Jazz Ferguson looks to make splash at NFL combine

Jazz Ferguson aims to impress the NFL scouts at the NFL Scouting Combine, the biggest stage leading up to the NFL draft, which takes place in Indianapolis from Feb. 26 – March 4.

Ferguson is one of 338 players in the nation invited to attend the combine, one of 48 wide receivers and the first Demon since Deon Simon in 2015 to be invited to the NFL combine. He hopes to be the eleventh Demon drafted into the NFL since 2002.

He declared for the NFL draft on Dec. 4 and waited anxiously until Jan. 29 when he received his official invitation to attend this year’s combine.

“It was always a dream,” Ferguson said. “I never thought I would be one of the few guys invited to the combine.”

With the football season over, the combine is the final mark for athletes to put down on their resume to the NFL scouts. And with only 256 picks in the NFL draft, it’s important for the 338 attendees to stand out from the competition.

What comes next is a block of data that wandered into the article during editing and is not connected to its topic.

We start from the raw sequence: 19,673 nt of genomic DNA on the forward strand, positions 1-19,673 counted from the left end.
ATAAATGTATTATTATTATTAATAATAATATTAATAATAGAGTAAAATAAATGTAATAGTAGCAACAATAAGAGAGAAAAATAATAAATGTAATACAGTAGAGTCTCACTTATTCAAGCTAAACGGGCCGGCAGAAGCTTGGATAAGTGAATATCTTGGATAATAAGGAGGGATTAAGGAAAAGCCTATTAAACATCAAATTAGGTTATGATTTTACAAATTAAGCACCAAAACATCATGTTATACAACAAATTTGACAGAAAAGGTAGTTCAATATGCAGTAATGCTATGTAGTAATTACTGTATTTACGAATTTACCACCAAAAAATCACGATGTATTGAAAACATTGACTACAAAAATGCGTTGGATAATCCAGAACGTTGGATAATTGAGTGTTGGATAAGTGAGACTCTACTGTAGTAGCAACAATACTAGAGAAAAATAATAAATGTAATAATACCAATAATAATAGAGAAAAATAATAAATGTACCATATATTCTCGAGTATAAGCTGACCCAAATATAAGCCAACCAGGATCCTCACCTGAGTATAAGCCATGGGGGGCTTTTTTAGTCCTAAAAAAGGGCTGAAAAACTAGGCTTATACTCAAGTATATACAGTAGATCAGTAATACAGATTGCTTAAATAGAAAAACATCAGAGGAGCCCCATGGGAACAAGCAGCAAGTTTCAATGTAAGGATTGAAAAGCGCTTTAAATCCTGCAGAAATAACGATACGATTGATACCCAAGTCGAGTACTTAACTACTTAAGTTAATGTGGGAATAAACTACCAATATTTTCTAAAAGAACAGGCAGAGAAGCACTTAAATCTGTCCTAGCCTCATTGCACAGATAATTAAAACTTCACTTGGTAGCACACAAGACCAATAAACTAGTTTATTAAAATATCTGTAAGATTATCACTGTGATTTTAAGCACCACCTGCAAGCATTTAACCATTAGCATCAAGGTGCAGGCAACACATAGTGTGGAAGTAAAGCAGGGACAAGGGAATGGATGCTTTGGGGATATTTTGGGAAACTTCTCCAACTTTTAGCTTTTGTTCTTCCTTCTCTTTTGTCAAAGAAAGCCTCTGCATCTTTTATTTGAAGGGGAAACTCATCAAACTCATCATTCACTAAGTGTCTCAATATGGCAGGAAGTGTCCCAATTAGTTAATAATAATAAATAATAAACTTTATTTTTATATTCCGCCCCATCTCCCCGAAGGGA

Ferguson set six NSU records during his time at NSU, received All-American honors and was named the All-Southland Conference and All-Louisiana Offensive Player of the Year in his junior campaign.

By the end of the season, the 6-foot-5 receiver had 1,117 receiving yards on 66 catches, scoring 13 touchdowns and averaging 101.5 yards receiving per game.

“His catch radius is out of this room,” Shelton Eppler quarterback for NSU said. “It’s such a good feeling knowing if I threw it up, he was coming down with it.”

Brad Laird, who just finished his first season as NSU’s head coach, hopes that scouts can see what Jazz brings to the table off the field just as much as on it.

“As a head coach when you have someone of his caliber on the field that can exemplify leadership, strength and conditioning it makes your football team better,” Laird said. “Scouts will see he’s a great football player.”

Ferguson focuses his efforts before the draft training at the Armed Sports Performance Training facility, which was founded by former NFL player Derrick Braylock.

“I need to keep pushing,” Ferguson said. “The job isn’t over yet.”

Brian Jordan

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